Untamed Star fire continues
The Star fire burned uncontained for a fourth day Tuesday as high winds, low humidity and extreme heat plagued firefighters.
The 6,000-acre fire in the Eldorado and Tahoe national forests, 25 miles west of Lake Tahoe, is causing tremendous amounts of smoke to filter into the Tahoe Basin.
The fire, which is 9 percent contained, is spreading in several directions. Officials aren’t predicting when it will be stopped.
“There is no telling how big it will get,” said Dwain Schrader, U.S. Forest Service fire information officer.
Schrader said it would be impossible for the blaze to reach the Tahoe Basin because of the the lack of available fuel.
“There are too many rocks,” he said.
Firefighters have been digging fire lines to contain the blaze, but winds gusting as high as 20 mph are launching burning embers a half-mile from the fire line, starting spot fires in the surrounding area. The thick smoke is making it difficult for air tankers to drop retardant.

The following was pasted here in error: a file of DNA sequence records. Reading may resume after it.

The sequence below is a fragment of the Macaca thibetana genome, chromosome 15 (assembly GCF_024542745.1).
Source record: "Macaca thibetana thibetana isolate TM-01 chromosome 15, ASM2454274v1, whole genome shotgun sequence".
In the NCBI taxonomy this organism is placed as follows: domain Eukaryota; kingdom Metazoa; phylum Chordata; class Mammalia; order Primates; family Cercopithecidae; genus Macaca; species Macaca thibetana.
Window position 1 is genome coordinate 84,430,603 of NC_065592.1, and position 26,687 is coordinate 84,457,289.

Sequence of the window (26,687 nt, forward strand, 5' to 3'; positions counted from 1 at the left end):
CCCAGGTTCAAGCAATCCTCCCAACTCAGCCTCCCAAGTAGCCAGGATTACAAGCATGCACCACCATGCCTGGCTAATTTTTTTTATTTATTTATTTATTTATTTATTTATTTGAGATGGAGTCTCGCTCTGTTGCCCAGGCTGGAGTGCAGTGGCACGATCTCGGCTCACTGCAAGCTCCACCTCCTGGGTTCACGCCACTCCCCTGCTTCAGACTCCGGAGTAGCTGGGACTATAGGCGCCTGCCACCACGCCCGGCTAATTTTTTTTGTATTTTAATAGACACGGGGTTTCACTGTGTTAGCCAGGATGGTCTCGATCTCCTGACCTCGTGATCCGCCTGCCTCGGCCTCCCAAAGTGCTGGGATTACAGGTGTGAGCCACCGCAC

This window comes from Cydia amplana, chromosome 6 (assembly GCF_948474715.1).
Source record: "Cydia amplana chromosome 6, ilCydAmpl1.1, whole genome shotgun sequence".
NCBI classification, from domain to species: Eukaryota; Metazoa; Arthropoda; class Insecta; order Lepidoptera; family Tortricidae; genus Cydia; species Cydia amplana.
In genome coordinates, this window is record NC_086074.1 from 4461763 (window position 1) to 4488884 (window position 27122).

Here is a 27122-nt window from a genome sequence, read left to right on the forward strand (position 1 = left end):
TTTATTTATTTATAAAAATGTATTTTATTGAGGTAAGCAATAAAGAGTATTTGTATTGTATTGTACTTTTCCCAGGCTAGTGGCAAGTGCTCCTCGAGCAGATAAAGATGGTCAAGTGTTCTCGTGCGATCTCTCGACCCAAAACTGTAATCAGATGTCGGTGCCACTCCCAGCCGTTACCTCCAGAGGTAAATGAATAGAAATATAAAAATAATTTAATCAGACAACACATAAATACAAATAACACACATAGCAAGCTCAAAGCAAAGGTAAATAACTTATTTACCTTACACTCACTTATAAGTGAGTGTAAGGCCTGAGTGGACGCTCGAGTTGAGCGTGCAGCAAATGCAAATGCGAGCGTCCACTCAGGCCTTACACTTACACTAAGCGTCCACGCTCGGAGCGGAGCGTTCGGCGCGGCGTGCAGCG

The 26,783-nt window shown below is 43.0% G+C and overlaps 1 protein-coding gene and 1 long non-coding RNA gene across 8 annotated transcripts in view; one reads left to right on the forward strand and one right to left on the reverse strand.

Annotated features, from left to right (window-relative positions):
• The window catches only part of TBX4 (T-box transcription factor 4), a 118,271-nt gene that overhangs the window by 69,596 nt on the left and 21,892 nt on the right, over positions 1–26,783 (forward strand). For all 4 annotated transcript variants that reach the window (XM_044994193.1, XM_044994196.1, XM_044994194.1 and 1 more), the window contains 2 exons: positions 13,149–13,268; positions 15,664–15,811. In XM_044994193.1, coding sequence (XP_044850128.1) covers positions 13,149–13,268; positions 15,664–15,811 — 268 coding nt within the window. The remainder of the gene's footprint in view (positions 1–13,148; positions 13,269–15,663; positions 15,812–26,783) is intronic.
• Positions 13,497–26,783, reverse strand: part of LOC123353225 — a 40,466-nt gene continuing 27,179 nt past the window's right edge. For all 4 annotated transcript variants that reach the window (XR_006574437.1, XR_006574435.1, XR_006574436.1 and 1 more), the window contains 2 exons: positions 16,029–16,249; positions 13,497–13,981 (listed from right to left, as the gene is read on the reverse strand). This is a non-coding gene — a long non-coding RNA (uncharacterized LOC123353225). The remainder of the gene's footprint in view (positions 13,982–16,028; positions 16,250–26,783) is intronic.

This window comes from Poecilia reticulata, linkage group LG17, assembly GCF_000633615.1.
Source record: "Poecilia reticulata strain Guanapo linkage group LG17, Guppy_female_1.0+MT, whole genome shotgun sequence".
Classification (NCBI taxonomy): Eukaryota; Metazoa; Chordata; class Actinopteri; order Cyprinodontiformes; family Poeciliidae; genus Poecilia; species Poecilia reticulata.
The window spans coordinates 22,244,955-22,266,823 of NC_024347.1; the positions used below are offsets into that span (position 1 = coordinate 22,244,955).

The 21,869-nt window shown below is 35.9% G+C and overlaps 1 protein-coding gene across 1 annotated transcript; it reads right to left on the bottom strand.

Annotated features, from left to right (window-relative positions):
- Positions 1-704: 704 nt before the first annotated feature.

The blaze, which began at the bottom of a canyon at the Red Star Mine, grew from 10 acres Saturday to 6,000 acres Tuesday. With the aid of air tankers, helicopters and bulldozers, 1,507 firefighters and personnel are battling the blaze.
The fire threatens power lines from generators in Hell Hole and French Meadows, which feed Sacramento, and campgrounds in both areas were evacuated.
Elsewhere, a forest fire that started Sunday afternoon near Bear Lake and Barker Pass in the Tahoe National Forest is 75 percent contained.
“It’s not doing a lot,” said Debby Broback, fire information officer for the U.S. Forest Service. “It’s not like the one that is putting up all the smoke.”
The Bear fire has consumed about 91 acres. The U.S. Forest Service is using two helicopters and four hand crews but the natural environment is also providing considerable help.
“We are using a lot of natural areas such as large rocky areas to contain the fire,” Broback said.
The fire had closed down the McKinney Rubicon Trail Monday morning, but it was reopened Tuesday. The Forest Service, however, is asking the public not to use four-wheel drive vehicles on the trail in the vicinity of Long Lake.
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